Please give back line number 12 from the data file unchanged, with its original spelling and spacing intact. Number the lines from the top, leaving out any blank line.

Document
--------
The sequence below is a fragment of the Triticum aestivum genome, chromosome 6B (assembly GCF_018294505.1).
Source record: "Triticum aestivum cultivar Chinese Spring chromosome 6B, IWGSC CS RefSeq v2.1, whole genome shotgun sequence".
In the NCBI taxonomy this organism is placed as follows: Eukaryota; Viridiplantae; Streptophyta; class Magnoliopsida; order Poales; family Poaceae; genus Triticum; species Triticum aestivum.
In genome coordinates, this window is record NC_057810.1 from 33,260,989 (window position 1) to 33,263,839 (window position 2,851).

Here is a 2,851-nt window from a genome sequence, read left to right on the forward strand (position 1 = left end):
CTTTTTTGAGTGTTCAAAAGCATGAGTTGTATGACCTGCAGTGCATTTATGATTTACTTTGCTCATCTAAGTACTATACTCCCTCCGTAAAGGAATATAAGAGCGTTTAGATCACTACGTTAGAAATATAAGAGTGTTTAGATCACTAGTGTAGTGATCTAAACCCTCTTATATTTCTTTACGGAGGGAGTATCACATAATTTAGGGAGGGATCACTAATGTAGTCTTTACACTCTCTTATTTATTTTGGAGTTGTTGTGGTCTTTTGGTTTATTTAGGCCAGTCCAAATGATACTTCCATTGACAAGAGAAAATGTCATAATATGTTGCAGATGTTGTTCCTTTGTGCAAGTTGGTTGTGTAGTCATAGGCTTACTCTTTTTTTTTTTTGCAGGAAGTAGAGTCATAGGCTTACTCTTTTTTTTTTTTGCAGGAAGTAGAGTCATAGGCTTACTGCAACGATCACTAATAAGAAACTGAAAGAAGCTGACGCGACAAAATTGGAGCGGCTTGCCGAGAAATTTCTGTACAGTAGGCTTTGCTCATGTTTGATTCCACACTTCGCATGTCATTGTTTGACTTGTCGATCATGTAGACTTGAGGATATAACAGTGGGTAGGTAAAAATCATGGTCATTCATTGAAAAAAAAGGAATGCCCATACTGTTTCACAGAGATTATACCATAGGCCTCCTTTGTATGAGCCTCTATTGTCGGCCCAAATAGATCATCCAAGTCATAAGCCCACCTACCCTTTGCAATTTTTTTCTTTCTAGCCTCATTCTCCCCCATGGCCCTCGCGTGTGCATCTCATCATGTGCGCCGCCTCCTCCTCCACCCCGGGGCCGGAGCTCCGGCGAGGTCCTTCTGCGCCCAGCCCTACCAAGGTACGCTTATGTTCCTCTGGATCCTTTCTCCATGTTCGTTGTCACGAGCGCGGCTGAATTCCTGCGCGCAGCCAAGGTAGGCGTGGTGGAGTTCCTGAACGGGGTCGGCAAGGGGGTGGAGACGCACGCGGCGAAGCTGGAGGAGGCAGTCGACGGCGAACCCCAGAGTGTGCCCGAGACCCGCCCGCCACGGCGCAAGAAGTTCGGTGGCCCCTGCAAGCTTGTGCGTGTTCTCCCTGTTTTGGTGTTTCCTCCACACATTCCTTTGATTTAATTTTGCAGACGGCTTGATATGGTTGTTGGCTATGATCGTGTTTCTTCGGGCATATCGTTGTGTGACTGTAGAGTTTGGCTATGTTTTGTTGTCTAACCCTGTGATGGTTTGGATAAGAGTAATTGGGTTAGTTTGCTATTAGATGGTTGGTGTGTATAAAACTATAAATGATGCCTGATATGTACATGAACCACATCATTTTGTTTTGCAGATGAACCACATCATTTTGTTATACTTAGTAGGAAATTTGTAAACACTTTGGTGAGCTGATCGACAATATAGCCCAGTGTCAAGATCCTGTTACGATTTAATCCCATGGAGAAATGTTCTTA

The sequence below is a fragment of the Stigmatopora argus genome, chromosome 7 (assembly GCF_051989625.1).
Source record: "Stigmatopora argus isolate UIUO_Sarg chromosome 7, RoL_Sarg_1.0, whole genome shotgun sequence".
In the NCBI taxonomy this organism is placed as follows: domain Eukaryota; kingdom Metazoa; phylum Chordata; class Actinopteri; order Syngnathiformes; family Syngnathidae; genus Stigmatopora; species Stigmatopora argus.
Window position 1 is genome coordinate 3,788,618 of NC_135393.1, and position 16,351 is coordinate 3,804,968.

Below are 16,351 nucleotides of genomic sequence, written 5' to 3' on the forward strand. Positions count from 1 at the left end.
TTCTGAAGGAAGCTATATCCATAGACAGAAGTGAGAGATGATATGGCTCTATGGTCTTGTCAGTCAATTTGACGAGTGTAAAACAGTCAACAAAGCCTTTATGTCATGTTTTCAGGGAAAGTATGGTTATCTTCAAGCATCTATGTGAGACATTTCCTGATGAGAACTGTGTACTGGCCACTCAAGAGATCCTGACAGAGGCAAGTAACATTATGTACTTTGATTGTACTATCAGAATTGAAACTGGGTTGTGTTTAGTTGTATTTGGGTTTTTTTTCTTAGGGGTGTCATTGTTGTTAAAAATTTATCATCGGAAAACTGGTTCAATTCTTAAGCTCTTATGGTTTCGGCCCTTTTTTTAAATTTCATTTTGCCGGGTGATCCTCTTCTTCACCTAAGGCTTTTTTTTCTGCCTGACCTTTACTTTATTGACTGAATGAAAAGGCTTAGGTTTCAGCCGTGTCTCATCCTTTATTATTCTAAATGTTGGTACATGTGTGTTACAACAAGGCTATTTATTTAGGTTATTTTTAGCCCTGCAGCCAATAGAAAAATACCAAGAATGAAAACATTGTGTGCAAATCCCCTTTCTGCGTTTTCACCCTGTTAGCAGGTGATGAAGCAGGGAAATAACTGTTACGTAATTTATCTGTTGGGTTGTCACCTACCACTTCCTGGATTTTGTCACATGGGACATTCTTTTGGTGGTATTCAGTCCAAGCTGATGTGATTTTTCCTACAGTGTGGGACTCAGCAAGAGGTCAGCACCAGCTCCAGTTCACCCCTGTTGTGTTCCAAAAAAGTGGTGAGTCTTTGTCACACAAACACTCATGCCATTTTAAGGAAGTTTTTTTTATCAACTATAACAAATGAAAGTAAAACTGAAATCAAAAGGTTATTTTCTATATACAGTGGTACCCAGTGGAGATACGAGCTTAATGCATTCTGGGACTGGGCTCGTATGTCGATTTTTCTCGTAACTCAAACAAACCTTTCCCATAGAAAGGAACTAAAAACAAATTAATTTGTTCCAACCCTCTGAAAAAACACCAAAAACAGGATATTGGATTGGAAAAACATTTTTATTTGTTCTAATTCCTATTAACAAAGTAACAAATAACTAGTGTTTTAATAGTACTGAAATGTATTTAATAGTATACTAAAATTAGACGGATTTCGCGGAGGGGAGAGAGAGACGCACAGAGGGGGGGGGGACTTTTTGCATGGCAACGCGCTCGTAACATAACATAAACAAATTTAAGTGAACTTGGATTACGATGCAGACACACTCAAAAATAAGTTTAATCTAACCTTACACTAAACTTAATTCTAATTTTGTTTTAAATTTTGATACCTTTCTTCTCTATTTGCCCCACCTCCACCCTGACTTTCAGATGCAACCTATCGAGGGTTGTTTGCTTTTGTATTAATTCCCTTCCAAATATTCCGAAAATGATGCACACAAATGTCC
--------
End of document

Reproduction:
TTCTGAAGGAAGCTATATCCATAGACAGAAGTGAGAGATGATATGGCTCTATGGTCTTGTCAGTCAATTTGACGAGTGTAAAACAGTCAACAAAGCCTTTATGTCATGTTTTCAGGGAAAGTATGGTTATCTTCAAGCATCTATGTGAGACATTTCCTGATGAGAACTGTGTACTGGCCACTCAAGAGATCCTGACAGAGGCAAGTAACATTATGTACTTTGATTGTACTATCAGAATTGAAACTGGGTTGTGTTTAGTTGTATTTGGGTTTTTTTTCTTAGGGGTGTCATTGTTGTTAAAAATTTATCATCGGAAAACTGGTTCAATTCTTAAGCTCTTATGGTTTCGGCCCTTTTTTTAAATTTCATTTTGCCGGGTGATCCTCTTCTTCACCTAAGGCTTTTTTTTCTGCCTGACCTTTACTTTATTGACTGAATGAAAAGGCTTAGGTTTCAGCCGTGTCTCATCCTTTATTATTCTAAATGTTGGTACATGTGTGTTACAACAAGGCTATTTATTTAGGTTATTTTTAGCCCTGCAGCCAATAGAAAAATACCAAGAATGAAAACATTGTGTGCAAATCCCCTTTCTGCGTTTTCACCCTGTTAGCAGGTGATGAAGCAGGGAAATAACTGTTACGTAATTTATCTGTTGGGTTGTCACCTACCACTTCCTGGATTTTGTCACATGGGACATTCTTTTGGTGGTATTCAGTCCAAGCTGATGTGATTTTTCCTACAGTGTGGGACTCAGCAAGAGGTCAGCACCAGCTCCAGTTCACCCCTGTTGTGTTCCAAAAAAGTGGTGAGTCTTTGTCACACAAACACTCATGCCATTTTAAGGAAGTTTTTTTTATCAACTATAACAAATGAAAGTAAAACTGAAATCAAAAGGTTATTTTCTATATACAGTGGTACCCAGTGGAGATACGAGCTTAATGCATTCTGGGACTGGGCTCGTATGTCGATTTTTCTCGTAACTCAAACAAACCTTTCCCATAGAAAGGAACTAAAAACAAATTAATTTGTTCCAACCCTCTGAAAAAACACCAAAAACAGGATATTGGATTGGAAAAACATTTTTATTTGTTCTAATTCCTATTAACAAAGTAACAAATAACTAGTGTTTTAATAGTACTGAAATGTATTTAATAGTATACTAAAATTAGACGGATTTCGCGGAGGGGAGAGAGAGACGCACAGAGGGGGGGGGGACTTTTTGCATGGCAACGCGCTCGTAACATAACATAAACAAATTTAAGTGAACTTGGATTACGATGCAGACACACTCAAAAATAAGTTTAATCTAACCTTACACTAAACTTAATTCTAATTTTGTTTTAAATTTTGATACCTTTCTTCTCTATTTGCCCCACCTCCACCCTGACTTTCAGATGCAACCTATCGAGGGTTGTTTGCTTTTGTATTAATTCCCTTCCAAATATTCCGAAAATGATGCACACAAATGTCC